August 20, 2009 — The United States faces daunting challenges: pulling out of the Great Recession, extending health care coverage while better controlling costs, turning around failing schools, gaining energy security and dealing with climate change before it causes irreparable damage to the planet.
Listen to Dean Harding:
At the same time, many Americans are deeply skeptical of the effectiveness of government and are actively questioning the proper role of government in our society.
This constellation of challenges makes this "an extraordinarily exciting, challenging and rewarding time to study public policy," Harry Harding, the new dean of the University of Virginia's Batten School of Leadership & Public Policy, said Tuesday at the Miller Center of Public Affairs.
Harding shared his vision for the new school as he welcomed about 30 rising fourth-year students starting the Batten School's combined bachelor's/master's of public policy program. His remarks kicked off a four-day orientation packed with introductions, group meals and panel discussions on careers, ethics and self-assessment.
One of America's preeminent China scholars, Harding recently arrived on Grounds after five months in Hong Kong. He will serve as the first dean of the Batten School after 10 years as the dean of the Elliott School of International Affairs at George Washington University, where he was credited with establishing the school's reputation as an internationally competitive graduate program.
The Batten School's recent founding in April 2007 means it is still evolving, and can do so in ways uniquely suited to today's world, he said. "We are not path-bound. We can chart our own course, and I think that we will do so in quite different ways in the early part of 21st century than if we had established the school in 1920, or in 1950, or even in 1970."
Harding asked the students to help him mold the school by putting together a yearlong series of lectures and seminars on leadership and public policy. He tossed out some possible topics, including questioning whether the U.S. still leads the world in terms of addressing various public policy issues. ("We are in some areas, but not in others," he said.)
On Friday the Batten students, divided into four groups, will begin a semester-long practicum focusing on local housing issues. Each group will meet with several local housing stakeholders, including the Piedmont Housing Alliance, Albemarle Housing Improvement Program, and housing officials from Charlottesville and Albemarle County.
The housing practicum, along with a requirement that students do summer internships, are examples of the school's focus on practical application of knowledge, Harding said.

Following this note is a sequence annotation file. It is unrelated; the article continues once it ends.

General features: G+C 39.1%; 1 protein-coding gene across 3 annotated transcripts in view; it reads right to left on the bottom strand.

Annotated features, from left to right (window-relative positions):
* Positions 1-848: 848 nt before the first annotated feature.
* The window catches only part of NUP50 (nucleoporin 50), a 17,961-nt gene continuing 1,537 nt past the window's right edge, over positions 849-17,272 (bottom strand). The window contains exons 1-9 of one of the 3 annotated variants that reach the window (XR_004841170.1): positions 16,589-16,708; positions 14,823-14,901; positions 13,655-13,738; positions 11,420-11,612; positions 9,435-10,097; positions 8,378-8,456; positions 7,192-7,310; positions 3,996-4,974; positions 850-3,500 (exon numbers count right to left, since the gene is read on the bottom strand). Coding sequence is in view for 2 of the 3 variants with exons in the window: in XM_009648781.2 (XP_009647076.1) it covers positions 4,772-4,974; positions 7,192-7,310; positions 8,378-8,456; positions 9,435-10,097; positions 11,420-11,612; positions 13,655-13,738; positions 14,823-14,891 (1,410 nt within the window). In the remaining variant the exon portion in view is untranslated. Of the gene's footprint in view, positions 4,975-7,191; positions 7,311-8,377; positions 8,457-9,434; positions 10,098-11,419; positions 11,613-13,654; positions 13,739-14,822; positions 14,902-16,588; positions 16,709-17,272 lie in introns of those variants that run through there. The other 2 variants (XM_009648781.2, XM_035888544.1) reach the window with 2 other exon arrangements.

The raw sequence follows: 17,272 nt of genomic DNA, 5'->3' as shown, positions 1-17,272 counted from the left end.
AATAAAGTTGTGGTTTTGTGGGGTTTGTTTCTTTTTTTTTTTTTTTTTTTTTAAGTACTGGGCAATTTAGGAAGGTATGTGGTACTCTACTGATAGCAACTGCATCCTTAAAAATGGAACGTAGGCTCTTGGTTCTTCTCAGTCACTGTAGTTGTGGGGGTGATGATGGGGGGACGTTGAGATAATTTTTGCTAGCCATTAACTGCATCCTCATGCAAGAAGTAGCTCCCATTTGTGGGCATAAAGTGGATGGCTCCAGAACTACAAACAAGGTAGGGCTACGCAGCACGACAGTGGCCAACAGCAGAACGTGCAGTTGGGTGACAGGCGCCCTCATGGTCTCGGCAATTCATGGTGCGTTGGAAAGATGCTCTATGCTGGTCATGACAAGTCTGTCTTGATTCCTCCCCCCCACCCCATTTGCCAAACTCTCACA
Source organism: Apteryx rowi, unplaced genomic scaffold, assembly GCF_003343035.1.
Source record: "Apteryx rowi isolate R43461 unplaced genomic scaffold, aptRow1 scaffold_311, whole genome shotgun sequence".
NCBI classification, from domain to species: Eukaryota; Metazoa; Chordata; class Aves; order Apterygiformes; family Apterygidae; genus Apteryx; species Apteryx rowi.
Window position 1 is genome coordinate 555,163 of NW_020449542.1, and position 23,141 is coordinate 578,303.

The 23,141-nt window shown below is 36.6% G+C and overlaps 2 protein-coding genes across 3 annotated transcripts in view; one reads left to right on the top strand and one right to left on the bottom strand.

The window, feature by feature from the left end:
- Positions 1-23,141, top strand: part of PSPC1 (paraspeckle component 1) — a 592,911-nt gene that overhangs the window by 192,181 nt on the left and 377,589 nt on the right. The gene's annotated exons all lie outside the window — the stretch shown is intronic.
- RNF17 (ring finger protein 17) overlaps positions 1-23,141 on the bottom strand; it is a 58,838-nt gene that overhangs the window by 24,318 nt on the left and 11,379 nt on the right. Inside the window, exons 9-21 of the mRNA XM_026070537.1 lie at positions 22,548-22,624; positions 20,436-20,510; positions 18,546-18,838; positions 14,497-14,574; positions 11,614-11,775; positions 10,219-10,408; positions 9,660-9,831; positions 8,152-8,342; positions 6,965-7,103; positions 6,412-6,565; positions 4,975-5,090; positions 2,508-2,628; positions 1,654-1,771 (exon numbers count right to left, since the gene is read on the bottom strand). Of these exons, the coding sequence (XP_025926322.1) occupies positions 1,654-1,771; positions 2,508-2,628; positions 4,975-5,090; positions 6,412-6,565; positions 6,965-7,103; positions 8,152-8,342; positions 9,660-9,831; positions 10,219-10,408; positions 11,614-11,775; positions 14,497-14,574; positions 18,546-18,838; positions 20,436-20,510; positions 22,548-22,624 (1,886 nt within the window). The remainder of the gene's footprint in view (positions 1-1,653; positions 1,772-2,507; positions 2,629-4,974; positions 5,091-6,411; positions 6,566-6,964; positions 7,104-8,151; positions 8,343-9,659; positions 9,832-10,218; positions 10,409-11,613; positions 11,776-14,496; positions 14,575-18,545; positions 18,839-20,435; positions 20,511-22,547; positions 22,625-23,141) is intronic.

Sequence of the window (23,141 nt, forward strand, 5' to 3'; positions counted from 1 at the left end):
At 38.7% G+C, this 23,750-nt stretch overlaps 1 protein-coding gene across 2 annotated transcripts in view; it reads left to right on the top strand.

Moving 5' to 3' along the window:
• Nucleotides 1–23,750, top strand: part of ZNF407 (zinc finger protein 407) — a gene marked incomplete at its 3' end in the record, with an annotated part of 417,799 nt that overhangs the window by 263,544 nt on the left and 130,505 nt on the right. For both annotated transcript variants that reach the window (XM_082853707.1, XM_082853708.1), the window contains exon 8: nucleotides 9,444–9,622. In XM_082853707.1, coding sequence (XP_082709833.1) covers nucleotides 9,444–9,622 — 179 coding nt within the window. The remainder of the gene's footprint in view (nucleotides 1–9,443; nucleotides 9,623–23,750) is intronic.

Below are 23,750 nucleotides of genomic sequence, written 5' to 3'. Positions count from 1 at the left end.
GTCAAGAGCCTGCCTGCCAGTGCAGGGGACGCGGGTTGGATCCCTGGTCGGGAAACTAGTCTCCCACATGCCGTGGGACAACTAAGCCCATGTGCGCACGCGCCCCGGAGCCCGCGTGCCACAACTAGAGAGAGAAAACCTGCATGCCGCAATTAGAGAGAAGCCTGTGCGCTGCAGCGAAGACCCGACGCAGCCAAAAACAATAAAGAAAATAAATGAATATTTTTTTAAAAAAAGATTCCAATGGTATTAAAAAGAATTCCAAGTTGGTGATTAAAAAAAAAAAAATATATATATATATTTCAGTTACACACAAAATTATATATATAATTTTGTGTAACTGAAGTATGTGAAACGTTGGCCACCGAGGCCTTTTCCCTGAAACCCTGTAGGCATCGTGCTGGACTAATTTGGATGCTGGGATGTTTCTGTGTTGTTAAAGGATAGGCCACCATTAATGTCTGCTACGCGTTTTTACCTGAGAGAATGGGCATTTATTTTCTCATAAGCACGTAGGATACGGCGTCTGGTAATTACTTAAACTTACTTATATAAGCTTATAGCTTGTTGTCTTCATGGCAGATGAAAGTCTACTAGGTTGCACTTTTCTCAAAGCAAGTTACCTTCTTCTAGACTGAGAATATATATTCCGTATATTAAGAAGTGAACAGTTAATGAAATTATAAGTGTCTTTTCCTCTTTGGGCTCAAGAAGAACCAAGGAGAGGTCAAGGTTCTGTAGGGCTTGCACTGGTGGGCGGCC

Batten is unique among public policy schools, Harding said, in its combination of four uncommon emphases: examining leadership and developing leadership skills; experiential learning; broader interdisciplinary approaches to public policy, including history, ethics and law, as well as politics and economics; and looking at public policy from a global perspective.
"I think that together, these reflect the interests and commitments of the founder of our university and the founder of our school," Harding said. "Thomas Jefferson was committed to the idea of useful knowledge, useful science. He believed, uniquely for his day, that politics should be part of the curriculum."
Harding also cited a quote from the school's founding benefactor, retired media executive Frank Batten Sr.: "Never has there been a greater need for the University's most important product: enlightened and ethical leaders who leave the Grounds prepared for public life – in their communities, in their professions, in the world at large."
Batten students will build on what they've learned in the liberal arts tradition, including writing and speaking clearly, and foster those skills in ways that will prepare them to become public policy professionals, Harding said. They will focus less on 50-minute lectures and 30-page term papers, instead learning to distill public policy recommendations into brief PowerPoint presentations or two-minute "elevator speeches" to a busy government official.
"For the first times in your lives, you're writing for people who know less about the subject than you do," he said. "That's a fundamental change."
Ultimately, Batten students will learn what he called the essence of public policy: Identifying interests that should be promoted, and then both understanding the history of an issue and predicting future events and trends.
Students will grapple both with specific public policy issues, like transportation and education, and with even bigger questions, Harding explained. "Even more important is the debate over not just what to do, but how to do it, and who should do it.
"The broader question, surfacing for the first time in a long time, especially in the United States: What is the proper role of government in our society? What would be too little? What is too laissez-faire? And conversely, what is too much? At what point does the government hand begin to stifle and over-control and over-regulate?
"No matter what we choose, does our political system work effectively? Do we have governance characterized by too little public interest and too much special interest? Do we have proper checks and balances on the operation of government, so that neither the executive branch nor the legislature can act impulsively, without being forced to reconsider and rethink? Or is that basically a way of saying that we are crippled by gridlock and unable to make decisions except in the most dire crisis situations? What is the proper allocation of power among the different levels of government: local, county, state, federal and international?"
For the first time in his lifetime, Harding said, all of those questions are on the table.